“My mom and I have always kind of disagreed about politics,” Rebecca told Business Insider in an interview, perhaps unintentionally downplaying the issues that she and her adoptive mother, Mary, have experienced.
Graham Flanagan, a journalist for the Business Insider, posted on his Facebook page one day asking for people to come forward with their stories of any familial fallout as a result of the 2016 presidential election. Flanagan said that one story in particular stood out to him, and that was Rebecca’s, a South Korean adoptee and fellow University of Alabama graduate. She and her mother had stopped speaking to each other due to differences in political opinions, as Rebecca did not seem to be able to reconcile her mother’s support of Trump with her own background as a non-White immigrant.
“For real, I’ve stopped talking to my mom because of Trump. Not that he is the only problem but moreso representative of a lot of other problems already there. Not sure what you’re looking for but yeah, his election has certainly been divisive,” Rebecca said to Flanagan in a Facebook message.
“I’m very hurt by being cut off. It’s very, very painful having separation,” said Mary, choking back tears.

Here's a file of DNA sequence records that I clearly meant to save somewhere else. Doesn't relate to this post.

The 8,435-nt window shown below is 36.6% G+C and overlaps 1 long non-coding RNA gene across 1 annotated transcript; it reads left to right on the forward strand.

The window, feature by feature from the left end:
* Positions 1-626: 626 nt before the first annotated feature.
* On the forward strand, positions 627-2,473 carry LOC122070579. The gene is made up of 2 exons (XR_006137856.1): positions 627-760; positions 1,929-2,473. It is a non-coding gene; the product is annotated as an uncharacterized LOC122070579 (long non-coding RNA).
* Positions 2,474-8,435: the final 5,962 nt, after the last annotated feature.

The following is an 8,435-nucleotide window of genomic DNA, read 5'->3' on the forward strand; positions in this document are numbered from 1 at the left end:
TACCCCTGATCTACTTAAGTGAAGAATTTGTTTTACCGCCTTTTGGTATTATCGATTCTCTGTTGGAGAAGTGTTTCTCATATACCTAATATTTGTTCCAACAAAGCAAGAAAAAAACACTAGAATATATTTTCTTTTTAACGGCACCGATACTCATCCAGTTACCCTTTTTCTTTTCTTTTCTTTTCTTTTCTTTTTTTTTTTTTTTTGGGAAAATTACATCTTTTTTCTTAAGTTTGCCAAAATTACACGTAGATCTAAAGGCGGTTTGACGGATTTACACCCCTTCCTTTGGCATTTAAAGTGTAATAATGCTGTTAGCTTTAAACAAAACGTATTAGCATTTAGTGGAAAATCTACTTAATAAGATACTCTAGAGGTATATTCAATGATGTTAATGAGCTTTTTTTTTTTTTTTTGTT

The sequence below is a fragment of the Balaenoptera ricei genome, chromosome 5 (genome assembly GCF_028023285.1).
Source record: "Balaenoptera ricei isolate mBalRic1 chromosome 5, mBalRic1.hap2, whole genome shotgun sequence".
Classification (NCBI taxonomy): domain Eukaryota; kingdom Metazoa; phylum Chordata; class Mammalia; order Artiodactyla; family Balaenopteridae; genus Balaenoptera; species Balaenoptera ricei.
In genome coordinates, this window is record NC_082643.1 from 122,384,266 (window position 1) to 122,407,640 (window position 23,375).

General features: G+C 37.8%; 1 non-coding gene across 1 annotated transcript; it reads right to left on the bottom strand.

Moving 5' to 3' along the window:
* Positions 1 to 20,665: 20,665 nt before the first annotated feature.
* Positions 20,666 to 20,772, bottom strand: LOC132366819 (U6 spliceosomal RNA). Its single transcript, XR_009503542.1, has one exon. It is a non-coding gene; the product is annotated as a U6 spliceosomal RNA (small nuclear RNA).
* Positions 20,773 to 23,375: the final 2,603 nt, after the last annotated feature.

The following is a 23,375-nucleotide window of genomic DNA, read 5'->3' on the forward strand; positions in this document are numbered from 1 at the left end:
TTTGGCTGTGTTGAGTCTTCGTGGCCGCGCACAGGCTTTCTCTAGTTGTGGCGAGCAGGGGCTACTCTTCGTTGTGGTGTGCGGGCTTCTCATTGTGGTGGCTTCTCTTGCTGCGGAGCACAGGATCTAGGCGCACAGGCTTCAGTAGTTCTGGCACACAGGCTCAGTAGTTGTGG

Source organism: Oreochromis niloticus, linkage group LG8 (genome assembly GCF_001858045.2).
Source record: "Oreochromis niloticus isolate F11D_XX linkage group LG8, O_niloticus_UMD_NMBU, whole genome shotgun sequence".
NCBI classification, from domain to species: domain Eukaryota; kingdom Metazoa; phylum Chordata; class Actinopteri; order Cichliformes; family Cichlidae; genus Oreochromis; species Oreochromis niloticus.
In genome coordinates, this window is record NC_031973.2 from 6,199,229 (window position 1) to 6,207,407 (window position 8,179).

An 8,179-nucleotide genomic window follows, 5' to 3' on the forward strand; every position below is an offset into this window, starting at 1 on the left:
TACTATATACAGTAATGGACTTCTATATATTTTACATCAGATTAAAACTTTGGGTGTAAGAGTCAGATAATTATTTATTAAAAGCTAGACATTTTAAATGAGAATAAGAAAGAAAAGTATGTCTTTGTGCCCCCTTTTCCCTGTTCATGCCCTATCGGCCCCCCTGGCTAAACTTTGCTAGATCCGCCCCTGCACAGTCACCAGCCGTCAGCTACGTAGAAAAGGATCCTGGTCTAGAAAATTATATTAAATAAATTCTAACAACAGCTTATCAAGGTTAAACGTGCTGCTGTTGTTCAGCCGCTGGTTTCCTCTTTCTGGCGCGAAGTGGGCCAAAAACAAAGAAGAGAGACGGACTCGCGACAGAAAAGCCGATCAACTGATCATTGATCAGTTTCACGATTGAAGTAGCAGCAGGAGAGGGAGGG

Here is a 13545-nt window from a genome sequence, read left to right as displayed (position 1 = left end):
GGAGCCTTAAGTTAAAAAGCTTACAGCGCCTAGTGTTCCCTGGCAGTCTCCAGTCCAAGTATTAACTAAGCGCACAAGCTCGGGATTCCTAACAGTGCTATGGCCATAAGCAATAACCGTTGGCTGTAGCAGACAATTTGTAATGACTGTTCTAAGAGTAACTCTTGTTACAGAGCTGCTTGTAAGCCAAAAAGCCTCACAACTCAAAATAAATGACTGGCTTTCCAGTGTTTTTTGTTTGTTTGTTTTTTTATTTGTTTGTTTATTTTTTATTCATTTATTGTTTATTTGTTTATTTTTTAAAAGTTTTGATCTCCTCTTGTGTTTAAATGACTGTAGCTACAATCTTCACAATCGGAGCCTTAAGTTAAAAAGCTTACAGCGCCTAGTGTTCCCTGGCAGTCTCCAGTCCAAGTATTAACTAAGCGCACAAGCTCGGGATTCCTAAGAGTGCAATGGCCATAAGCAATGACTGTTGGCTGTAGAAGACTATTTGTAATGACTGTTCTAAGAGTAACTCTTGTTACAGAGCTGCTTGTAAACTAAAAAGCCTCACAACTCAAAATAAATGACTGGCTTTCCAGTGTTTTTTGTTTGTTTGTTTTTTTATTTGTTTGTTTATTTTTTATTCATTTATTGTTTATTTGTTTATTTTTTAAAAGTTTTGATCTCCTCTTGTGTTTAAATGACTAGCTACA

Flanagan decided to bring mother and daughter together again for an interview in a video called “Undividing America”, hoping to do exactly what the title proposes. He invited Rebecca to Mary’s house and had the two of them speak about what divided them and how they might be able to heal and come together once more.
The conversation went amicably, with Rebecca firmly but calmly stating her reasons for the separation in a matter-of-fact manner. Mary reaffirmed her approval of Trump, specifically referring to an executive order on religious liberties, before emotionally pleading her case for reuniting with her daughter and grandchildren.
Ultimately, the two of them agreed that counseling would be a good idea, hugged it out, and eventually started speaking to each other again.
Watch the full video on Business Insider.